One of the worst performers on the Australian share market on Wednesday has been the Oliver’s Real Food Ltd (ASX: OLI) share price.
In morning trade the healthy fast food operator’s shares have emerged from a trading halt and are down a whopping 55% to 11 cents.
Why are Oliver’s Real Food’s shares being crushed?
On Monday Oliver’s Real Food requested a trading halt while it prepared to release a trading update and revised FY 2018 earnings guidance.
As I mentioned yesterday, it seemed likely that this update was going to be a negative one. Seldom do companies request a trading halt for a positive revision to their guidance.
Unfortunately for shareholders I was right this time and Oliver’s Real Food reported an alarming downturn in its performance.
According to the release, the company has downgraded its EBITDA guidance to between $3 million and $3.3 million (including the profit of approximately $1.8 million from the sale of properties). Previous guidance that was reaffirmed just seven weeks ago was for EBITDA of approximately $4.8 million.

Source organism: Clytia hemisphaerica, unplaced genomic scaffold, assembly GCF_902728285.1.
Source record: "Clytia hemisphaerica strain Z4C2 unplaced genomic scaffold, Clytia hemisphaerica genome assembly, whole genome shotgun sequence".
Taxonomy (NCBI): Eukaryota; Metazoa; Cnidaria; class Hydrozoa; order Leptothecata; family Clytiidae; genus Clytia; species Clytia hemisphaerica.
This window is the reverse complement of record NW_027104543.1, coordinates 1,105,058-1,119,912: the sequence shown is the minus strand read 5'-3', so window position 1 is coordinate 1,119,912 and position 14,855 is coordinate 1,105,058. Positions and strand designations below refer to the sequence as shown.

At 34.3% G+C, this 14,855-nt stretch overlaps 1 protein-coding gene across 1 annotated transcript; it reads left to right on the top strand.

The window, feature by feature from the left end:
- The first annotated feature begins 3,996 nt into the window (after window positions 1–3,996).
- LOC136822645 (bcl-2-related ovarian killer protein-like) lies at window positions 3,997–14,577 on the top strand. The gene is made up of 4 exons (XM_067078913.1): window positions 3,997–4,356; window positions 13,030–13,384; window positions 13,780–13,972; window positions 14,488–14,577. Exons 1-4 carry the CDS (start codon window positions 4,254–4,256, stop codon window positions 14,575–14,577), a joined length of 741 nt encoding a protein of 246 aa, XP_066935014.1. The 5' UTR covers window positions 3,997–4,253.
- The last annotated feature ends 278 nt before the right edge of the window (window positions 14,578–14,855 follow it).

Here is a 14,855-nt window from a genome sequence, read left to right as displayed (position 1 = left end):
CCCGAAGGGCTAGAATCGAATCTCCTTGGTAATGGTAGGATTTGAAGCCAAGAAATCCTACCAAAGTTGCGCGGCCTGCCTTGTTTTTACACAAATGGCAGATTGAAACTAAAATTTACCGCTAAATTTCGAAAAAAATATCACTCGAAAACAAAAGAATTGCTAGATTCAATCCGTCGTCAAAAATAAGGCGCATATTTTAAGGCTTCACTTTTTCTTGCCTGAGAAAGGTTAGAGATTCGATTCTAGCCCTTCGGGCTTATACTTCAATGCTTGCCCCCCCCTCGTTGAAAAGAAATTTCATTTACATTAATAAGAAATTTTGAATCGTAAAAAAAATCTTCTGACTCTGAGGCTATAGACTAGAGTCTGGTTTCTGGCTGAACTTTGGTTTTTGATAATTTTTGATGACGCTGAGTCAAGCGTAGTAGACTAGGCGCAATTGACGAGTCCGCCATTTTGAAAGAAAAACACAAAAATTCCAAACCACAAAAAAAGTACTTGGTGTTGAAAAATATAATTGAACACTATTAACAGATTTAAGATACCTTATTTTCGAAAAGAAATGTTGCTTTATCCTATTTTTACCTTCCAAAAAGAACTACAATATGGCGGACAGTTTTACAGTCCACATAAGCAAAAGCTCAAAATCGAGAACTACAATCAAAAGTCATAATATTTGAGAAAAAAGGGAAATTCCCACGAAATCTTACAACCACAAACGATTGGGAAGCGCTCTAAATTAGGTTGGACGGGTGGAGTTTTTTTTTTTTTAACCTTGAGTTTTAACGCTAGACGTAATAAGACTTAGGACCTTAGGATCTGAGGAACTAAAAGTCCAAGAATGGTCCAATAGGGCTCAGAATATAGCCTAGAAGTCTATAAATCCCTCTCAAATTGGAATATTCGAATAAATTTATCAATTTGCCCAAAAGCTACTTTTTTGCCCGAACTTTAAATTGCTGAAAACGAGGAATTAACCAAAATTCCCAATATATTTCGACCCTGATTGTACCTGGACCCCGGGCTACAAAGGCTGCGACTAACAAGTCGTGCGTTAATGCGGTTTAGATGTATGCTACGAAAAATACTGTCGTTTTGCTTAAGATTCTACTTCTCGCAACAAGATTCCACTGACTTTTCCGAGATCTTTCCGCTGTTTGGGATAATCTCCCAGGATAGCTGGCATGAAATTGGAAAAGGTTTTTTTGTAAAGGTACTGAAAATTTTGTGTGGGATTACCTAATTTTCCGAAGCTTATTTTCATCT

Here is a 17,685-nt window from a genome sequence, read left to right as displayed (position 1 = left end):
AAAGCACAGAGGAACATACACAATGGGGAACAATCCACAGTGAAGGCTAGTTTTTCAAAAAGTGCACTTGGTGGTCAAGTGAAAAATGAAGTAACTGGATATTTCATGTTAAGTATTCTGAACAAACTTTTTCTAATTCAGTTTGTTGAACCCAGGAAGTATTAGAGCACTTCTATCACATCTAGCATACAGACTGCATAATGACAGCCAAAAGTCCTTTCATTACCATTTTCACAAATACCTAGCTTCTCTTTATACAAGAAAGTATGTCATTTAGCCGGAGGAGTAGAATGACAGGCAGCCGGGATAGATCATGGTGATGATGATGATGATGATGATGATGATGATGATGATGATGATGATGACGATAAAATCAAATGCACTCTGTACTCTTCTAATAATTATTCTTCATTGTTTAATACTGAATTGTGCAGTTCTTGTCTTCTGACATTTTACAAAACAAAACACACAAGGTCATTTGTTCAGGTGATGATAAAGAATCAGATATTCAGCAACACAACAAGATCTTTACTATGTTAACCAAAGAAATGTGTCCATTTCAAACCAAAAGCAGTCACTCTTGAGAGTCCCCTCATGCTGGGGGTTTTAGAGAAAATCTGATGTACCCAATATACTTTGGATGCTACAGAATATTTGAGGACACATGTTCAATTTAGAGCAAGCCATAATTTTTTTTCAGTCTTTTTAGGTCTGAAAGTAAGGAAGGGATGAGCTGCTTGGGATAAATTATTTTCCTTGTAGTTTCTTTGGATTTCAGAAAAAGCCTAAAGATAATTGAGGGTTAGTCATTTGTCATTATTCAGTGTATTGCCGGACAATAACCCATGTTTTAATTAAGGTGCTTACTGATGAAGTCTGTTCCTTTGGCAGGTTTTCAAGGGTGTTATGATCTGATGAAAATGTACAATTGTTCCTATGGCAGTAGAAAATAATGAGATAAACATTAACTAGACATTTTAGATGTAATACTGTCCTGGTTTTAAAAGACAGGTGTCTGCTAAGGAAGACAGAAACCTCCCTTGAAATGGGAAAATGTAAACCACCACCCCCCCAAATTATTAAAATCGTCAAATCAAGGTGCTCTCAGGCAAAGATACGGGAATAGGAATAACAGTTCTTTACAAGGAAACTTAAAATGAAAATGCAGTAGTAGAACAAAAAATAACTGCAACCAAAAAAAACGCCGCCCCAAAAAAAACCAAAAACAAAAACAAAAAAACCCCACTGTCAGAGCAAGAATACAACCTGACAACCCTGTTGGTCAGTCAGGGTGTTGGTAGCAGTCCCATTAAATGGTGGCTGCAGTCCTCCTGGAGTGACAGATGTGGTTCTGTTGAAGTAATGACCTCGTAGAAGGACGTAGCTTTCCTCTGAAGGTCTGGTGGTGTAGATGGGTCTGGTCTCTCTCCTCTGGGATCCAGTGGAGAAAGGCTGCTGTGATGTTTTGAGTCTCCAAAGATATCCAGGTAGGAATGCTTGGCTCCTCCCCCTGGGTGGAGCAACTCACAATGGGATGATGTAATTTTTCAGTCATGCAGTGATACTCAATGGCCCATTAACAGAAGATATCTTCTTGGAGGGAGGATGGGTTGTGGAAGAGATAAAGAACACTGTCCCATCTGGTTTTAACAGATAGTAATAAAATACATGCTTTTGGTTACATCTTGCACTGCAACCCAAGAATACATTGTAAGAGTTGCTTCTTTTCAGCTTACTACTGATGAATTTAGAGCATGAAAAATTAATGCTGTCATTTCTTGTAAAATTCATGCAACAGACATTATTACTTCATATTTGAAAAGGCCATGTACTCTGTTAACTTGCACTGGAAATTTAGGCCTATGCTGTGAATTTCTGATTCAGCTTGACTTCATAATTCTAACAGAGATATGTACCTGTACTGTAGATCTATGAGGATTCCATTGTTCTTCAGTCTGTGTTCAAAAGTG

That’s a stunning downgrade of between 31.3% and 37.5% in just the matter of weeks.
Management has blamed this on numerous factors including weak trading over the Easter and school holiday period, poor performing additions to its store network, delays to other openings, and one-off costs.
While management has advised that initiatives have been put in place to improve its performance, it hasn’t been enough to keep many shareholders from heading to the exits.
One initiative includes expediting the development and planned delivery of its in store self‐ordering kiosk system. Management expects this to lead to an increase in store sales, but I’m doubtful.
I think these kiosks work well to boost sales in crowded restaurants which suffer from long queues. But as far as I’m aware, Oliver’s is not suffering from this luxury. Perhaps the money being put into this initiative would be better spent trying to get people through its doors.
Overall, whilst its shares could arguably be at a level that makes it an attractive speculative investment, I’m not convinced it’s investment grade at this point.
Because of this I would suggest investors focus on unhealthy fast food purveyors instead such as Collins Foods Ltd (ASX: CKF) and Domino’s Pizza Enterprises Ltd (ASX: DMP).
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Motley Fool contributor James Mickleboro owns shares of Collins Foods Limited. The Motley Fool Australia has recommended Domino's Pizza Enterprises Limited. We Fools may not all hold the same opinions, but we all believe that considering a diverse range of insights makes us better investors. The Motley Fool has a disclosure policy. This article contains general investment advice only (under AFSL 400691). Authorised by Scott Phillips.